For all the talk about leadership in safety these days, just what are leadership’s core competencies?

Often a leadership coach is contracted to come in and develop promising leaders in an organization. I have done this work for more than two decades. Based on my experience I would say:

 Coachees (the employee being coached) almost never need coaching in the technical aspects of their jobs.

 They almost always need coaching in the interpersonal skills, and broader leadership skills, required for success in their roles. I have never seen an engineering manager fail because he/she was a bad engineer; I have seen some fail because they were “bad” at dealing with people and inspiring followership.  

 I don’t believe everyone everywhere “needs” a leadership expert to shadow them.

 I do think that much of what coaches do can be done by the individual him/herself.

If we accept what the data clearly say— that the skills needed in a leadership role are some combination of the “soft skills” and the strategic business thinking skills (along with some base level of technical experience and know-how) — the message to those of us in leadership roles, EHS or otherwise, is pretty clear. Your skill set should include:

The essentials

1 — Improve your communication skills, especially your listening skills.

 Develop your ability to navigate even tough conversations (as in, confronting it when others are not following “best practice”). Pay attention to your nonverbal communication, and recognize how strongly “body language” can color the message. Recognize that communication skills are the core enabling skills. In a leadership role, they are simply mission-critical.

— Coach and develop those who work with you.

The more you engage and deeply involve others in their work, the more valued they feel, and the better job they can do. Plus, they are positioned to take on higher-level work, which you can delegate to them, in a developmental way.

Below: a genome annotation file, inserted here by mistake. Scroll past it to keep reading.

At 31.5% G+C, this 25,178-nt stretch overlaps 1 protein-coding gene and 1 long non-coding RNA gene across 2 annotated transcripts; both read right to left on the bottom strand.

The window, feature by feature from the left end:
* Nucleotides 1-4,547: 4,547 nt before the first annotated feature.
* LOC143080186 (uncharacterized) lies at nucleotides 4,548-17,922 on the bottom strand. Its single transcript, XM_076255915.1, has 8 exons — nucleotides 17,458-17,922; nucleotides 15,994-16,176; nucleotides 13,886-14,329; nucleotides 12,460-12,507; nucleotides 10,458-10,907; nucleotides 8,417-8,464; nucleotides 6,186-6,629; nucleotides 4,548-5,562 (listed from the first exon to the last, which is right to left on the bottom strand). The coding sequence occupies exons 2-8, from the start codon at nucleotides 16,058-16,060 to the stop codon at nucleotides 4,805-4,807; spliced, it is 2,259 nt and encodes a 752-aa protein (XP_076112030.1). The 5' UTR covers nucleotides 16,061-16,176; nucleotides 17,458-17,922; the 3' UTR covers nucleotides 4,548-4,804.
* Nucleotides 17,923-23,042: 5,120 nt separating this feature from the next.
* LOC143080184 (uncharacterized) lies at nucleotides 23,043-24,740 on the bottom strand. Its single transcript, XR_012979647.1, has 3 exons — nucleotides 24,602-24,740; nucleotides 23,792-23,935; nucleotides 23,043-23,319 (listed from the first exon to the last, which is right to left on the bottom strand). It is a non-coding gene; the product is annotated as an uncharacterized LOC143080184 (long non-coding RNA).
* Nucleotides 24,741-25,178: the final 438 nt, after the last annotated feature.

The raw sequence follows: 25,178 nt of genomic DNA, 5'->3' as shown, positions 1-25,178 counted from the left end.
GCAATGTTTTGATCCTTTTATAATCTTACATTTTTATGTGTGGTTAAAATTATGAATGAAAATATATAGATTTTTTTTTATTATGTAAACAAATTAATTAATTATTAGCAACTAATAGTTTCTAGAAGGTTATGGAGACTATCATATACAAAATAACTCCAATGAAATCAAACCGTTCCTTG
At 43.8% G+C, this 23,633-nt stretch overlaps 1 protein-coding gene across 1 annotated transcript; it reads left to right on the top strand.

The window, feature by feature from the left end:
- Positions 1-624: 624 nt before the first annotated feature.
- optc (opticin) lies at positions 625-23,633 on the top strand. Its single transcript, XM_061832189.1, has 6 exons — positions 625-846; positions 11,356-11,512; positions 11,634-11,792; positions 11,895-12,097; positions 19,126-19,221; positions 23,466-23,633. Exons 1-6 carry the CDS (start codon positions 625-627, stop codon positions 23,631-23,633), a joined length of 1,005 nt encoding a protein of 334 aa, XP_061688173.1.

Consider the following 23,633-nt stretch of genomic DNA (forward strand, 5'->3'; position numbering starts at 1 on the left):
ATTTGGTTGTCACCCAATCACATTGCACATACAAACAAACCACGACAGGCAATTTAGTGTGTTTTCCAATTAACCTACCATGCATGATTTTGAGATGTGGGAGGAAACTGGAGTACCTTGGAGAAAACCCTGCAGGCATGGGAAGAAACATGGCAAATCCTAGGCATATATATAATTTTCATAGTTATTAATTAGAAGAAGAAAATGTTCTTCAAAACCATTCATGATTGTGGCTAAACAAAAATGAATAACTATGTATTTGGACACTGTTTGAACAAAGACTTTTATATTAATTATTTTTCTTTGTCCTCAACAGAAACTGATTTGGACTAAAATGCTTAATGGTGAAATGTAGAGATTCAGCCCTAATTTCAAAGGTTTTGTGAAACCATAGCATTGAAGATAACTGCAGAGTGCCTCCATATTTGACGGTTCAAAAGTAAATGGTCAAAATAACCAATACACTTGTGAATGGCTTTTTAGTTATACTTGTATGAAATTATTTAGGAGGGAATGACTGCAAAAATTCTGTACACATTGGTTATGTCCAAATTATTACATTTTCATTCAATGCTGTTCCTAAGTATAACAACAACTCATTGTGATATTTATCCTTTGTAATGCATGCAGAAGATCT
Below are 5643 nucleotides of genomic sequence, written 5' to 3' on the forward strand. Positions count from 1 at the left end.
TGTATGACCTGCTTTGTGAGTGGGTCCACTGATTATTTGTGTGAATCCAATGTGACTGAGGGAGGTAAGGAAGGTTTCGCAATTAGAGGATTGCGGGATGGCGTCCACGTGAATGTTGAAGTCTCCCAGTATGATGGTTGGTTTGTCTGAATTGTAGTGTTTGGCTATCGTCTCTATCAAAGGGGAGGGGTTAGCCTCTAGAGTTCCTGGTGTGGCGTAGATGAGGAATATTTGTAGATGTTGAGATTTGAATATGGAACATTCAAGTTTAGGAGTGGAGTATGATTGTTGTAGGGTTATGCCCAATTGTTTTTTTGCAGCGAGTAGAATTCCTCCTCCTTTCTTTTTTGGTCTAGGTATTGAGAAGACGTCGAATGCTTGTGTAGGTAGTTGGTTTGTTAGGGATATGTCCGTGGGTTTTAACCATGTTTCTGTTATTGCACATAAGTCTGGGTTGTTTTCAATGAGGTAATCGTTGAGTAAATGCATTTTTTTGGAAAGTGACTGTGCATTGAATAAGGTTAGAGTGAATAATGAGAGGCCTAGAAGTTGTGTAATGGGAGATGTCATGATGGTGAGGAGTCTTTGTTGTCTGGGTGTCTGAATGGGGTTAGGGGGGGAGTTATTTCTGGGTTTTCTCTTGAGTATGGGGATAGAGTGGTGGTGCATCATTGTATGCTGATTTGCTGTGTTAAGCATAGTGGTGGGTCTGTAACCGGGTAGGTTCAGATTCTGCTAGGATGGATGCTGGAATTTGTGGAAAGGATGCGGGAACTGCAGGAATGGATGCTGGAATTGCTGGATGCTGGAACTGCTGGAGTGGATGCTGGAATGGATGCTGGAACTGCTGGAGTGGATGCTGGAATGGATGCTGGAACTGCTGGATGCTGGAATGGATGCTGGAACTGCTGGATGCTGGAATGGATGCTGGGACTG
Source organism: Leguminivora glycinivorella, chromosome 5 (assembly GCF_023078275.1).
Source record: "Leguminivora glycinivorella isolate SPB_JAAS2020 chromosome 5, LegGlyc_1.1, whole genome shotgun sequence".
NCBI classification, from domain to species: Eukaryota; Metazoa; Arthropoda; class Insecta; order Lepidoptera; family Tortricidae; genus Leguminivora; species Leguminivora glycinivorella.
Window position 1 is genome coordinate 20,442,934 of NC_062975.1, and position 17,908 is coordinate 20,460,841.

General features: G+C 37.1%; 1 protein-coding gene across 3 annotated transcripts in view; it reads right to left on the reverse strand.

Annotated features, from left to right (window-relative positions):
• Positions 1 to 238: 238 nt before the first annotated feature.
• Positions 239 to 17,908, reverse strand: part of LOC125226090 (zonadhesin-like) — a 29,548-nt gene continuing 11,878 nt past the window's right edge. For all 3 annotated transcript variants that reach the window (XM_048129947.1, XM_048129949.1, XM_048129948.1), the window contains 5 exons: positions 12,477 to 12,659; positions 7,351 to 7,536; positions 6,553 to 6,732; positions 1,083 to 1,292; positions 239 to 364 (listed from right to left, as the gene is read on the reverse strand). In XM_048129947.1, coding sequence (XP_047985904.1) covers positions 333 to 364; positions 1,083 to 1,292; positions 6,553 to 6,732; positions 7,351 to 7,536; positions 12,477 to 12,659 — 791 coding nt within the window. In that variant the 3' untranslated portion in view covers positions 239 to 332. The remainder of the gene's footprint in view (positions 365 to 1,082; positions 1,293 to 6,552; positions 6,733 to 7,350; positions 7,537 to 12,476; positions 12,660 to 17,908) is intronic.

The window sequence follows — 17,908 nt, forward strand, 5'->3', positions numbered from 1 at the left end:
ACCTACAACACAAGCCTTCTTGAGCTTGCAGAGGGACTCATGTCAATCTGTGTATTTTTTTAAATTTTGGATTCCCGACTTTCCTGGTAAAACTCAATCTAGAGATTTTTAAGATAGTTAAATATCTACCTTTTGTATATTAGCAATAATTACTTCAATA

— Give and receive feedback, and don’t focus only on the negative.

Feedback is crucial to learning. The hardest part of giving positive feedback is remembering to do it (as we rush on to the next problem). The most effective leaders create a positive atmosphere in which deserved positive feedback is given, and in which it is easier for folks to accept the negative feedback in the constructive spirit in which it was intended. Remember to do it.

— Build a team and lead it well.

Give credit when we are winning, and absorb the negative when we are not (oh, and then go out and fix it).

— Really understand the business you are in at a strategic level.

Help others do the same. In an EHS role, that means not only understanding the big picture from a safety perspective; it also means understanding the overall business that your work supports. EHS cannot be divorced from what we do as a company.

— Follow up and follow through.

Work at being personally accountable (as well as expecting that from others). Make commitments and honor them. When you say you will do it… do it.

— Be flexible and adaptable.

Help others do the same. The only constant in business is change. The most successful leaders are able to adjust and adapt. From now on, victory goes to the nimble and the swift.

The more we work on these attributes, the more we seek and learn from others’ feedback, the better we will be poised to lead, regardless of our role.